Following a four month hiatus due to Covid-19, Parksville AM Rotarians once again joined Little Mountain residents and members of the Back Country Hunters and Anglers to finish the job they started over two years ago - taking out the trash at the bottom of Little Mountain!

About two-thirds of the garbage has now been removed, a staggering 14 tons. This has been the result of over 10 years of dumping from the top of the cliff, resulting in a disgusting mess at its base which has disfigured an area once known for the beauty of its pristine forest setting. 
 
To the Back Country Hunters and Anglers, preserving our unspoiled wilderness is integral to their mandate, so joining in this initiative was a natural partnership.  Parksville AM Rotarians are thankful for their strong backs and enthusiastic support.
 
Because the base of the cliff is accessible only by foot, it is not possible to remove the trash at ground level, making a helicopter lift the only viable option. Mike Gillen from Kestrel Helicopters has been unwavering in his support of this project and is committed to the final lift-off, likely in the fall of 2020.
 
Larger items such as sofas and car parts have been placed in fertilizer bags or will be roped together on the day of the lift, but the mountain is still littered with smaller items such as computer parts, golf balls and glass, all of which need to be picked up by hand.

Our return to the mountain did hold some surprises, including what appeared to be an engagement ring, along with the box it likely came in.  There was a lot of good-natured speculation about what had led to it going over the cliff!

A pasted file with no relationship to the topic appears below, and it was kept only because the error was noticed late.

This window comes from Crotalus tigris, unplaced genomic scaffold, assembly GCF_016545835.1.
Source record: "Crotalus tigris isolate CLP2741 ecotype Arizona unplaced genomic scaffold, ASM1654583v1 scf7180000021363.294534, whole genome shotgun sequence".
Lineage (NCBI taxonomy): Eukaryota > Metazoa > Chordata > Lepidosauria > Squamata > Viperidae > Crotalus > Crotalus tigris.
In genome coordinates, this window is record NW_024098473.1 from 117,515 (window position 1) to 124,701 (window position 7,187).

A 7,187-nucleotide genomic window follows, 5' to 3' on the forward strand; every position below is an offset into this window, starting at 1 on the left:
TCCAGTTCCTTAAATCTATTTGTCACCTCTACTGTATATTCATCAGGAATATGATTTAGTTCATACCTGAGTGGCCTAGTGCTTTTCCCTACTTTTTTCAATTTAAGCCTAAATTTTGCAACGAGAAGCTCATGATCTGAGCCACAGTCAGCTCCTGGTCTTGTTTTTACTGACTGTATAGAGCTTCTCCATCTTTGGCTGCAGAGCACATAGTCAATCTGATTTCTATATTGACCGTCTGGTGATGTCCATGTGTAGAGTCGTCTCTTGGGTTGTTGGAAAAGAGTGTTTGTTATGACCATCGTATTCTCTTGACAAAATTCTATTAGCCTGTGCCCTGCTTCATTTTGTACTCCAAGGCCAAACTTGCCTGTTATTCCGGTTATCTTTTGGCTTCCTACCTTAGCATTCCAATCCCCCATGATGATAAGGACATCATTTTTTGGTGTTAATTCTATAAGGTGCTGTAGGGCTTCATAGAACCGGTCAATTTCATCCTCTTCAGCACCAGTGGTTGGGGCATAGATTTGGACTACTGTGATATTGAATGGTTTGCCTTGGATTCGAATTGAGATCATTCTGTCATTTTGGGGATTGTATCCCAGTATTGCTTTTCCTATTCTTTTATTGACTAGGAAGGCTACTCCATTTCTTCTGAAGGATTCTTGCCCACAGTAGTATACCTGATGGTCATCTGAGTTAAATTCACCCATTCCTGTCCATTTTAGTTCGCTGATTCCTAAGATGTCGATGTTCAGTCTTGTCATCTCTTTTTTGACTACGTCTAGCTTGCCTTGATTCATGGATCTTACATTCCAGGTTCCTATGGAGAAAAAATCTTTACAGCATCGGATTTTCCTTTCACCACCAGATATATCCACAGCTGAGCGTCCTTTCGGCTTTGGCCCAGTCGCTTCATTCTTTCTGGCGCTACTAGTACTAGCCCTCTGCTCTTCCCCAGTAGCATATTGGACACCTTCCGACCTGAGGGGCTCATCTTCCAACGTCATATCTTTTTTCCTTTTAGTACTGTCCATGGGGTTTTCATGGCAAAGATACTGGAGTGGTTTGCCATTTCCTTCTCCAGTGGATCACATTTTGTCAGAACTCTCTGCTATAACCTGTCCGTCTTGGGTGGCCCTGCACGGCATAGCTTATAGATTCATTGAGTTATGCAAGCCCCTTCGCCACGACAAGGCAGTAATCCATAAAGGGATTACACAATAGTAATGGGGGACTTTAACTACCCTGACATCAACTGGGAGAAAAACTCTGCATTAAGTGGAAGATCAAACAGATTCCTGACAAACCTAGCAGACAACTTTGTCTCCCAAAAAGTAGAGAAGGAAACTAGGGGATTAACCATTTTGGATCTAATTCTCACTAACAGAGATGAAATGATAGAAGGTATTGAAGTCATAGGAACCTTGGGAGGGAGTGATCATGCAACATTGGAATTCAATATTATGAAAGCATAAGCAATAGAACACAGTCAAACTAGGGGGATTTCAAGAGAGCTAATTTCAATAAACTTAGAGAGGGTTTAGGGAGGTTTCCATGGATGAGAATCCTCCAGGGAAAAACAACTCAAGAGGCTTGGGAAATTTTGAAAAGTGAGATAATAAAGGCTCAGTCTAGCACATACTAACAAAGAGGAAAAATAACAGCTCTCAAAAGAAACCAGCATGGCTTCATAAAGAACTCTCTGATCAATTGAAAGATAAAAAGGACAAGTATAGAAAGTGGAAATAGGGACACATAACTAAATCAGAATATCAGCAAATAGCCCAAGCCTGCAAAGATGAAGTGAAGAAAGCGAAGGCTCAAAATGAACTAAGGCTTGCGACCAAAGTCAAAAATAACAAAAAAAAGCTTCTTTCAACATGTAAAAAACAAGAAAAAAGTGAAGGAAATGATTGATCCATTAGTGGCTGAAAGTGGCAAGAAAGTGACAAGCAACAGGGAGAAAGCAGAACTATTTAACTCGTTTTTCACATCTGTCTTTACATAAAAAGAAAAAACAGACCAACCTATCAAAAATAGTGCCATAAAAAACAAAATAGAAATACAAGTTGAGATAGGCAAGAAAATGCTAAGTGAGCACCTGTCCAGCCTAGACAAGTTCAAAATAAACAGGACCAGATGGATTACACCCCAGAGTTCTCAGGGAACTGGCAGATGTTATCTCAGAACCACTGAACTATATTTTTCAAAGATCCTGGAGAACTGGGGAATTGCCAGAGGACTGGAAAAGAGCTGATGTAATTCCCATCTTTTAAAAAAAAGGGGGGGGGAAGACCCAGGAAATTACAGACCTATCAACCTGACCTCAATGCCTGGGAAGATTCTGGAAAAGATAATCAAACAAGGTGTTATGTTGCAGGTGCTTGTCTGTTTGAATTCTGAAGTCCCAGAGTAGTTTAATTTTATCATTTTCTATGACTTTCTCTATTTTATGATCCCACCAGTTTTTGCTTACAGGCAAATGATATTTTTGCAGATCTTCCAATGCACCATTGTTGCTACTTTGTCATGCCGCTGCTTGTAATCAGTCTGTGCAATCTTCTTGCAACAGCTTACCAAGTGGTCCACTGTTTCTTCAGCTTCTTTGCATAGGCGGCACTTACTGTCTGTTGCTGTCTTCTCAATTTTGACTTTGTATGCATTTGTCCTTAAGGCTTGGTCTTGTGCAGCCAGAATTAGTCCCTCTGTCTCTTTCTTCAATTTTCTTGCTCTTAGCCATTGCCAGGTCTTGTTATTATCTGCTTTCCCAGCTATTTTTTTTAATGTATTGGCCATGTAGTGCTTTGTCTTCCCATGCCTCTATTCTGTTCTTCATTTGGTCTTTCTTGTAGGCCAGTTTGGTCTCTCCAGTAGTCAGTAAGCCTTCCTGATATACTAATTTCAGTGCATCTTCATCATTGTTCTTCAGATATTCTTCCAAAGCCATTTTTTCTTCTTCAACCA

Social distancing proved to be relatively simple, as workers chose their section of the mountain, grabbed a garbage bag and started filling it with debris. 
 
The extent of the dumping becomes even more evident during this painstaking task as it is revealed that the garbage has accumulated in layers.  Just when an area appears clear, a glint of glass signals that there is much more work to do beneath the surface.  And the fact that this is all done on the slope of the mountain base makes it all the more challenging.

 
Still, good humour prevails, and the group is united in the feeling that this is a job that matters.  Once the final helicopter has flown and this massive clean-up completed, the next phase of this project will be to prevent future dumping activity.
 
Working with the RCMP and local officials, ideas including signage, cameras and fencing are being explored.  Nothing is off the table yet, but a deterrence strategy will be put in place so that this is will be the very last lift-off from Little Mountain!